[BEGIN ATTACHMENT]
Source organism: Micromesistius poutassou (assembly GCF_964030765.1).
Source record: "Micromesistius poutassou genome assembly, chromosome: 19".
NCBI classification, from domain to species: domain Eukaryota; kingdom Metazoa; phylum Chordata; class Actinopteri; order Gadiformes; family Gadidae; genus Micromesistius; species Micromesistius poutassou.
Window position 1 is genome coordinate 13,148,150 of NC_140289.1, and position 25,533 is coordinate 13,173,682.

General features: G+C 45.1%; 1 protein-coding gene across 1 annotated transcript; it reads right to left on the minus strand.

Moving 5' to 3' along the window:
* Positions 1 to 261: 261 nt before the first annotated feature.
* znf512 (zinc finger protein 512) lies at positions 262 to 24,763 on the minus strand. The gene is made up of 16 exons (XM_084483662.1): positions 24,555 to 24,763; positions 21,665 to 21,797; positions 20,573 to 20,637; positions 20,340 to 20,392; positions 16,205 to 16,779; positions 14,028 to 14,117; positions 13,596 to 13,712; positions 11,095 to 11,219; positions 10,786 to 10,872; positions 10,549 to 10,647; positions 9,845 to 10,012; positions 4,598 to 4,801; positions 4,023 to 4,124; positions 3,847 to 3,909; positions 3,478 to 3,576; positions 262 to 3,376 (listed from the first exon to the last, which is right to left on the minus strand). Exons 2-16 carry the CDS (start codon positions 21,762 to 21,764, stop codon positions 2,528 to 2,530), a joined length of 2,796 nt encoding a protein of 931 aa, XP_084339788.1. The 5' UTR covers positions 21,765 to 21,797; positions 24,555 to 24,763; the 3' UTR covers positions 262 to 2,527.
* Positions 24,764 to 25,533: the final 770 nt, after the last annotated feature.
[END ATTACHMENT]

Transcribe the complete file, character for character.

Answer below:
Source organism: Micromesistius poutassou (assembly GCF_964030765.1).
Source record: "Micromesistius poutassou genome assembly, chromosome: 19".
NCBI classification, from domain to species: domain Eukaryota; kingdom Metazoa; phylum Chordata; class Actinopteri; order Gadiformes; family Gadidae; genus Micromesistius; species Micromesistius poutassou.
Window position 1 is genome coordinate 13,148,150 of NC_140289.1, and position 25,533 is coordinate 13,173,682.

General features: G+C 45.1%; 1 protein-coding gene across 1 annotated transcript; it reads right to left on the minus strand.

Moving 5' to 3' along the window:
* Positions 1 to 261: 261 nt before the first annotated feature.
* znf512 (zinc finger protein 512) lies at positions 262 to 24,763 on the minus strand. The gene is made up of 16 exons (XM_084483662.1): positions 24,555 to 24,763; positions 21,665 to 21,797; positions 20,573 to 20,637; positions 20,340 to 20,392; positions 16,205 to 16,779; positions 14,028 to 14,117; positions 13,596 to 13,712; positions 11,095 to 11,219; positions 10,786 to 10,872; positions 10,549 to 10,647; positions 9,845 to 10,012; positions 4,598 to 4,801; positions 4,023 to 4,124; positions 3,847 to 3,909; positions 3,478 to 3,576; positions 262 to 3,376 (listed from the first exon to the last, which is right to left on the minus strand). Exons 2-16 carry the CDS (start codon positions 21,762 to 21,764, stop codon positions 2,528 to 2,530), a joined length of 2,796 nt encoding a protein of 931 aa, XP_084339788.1. The 5' UTR covers positions 21,765 to 21,797; positions 24,555 to 24,763; the 3' UTR covers positions 262 to 2,527.
* Positions 24,764 to 25,533: the final 770 nt, after the last annotated feature.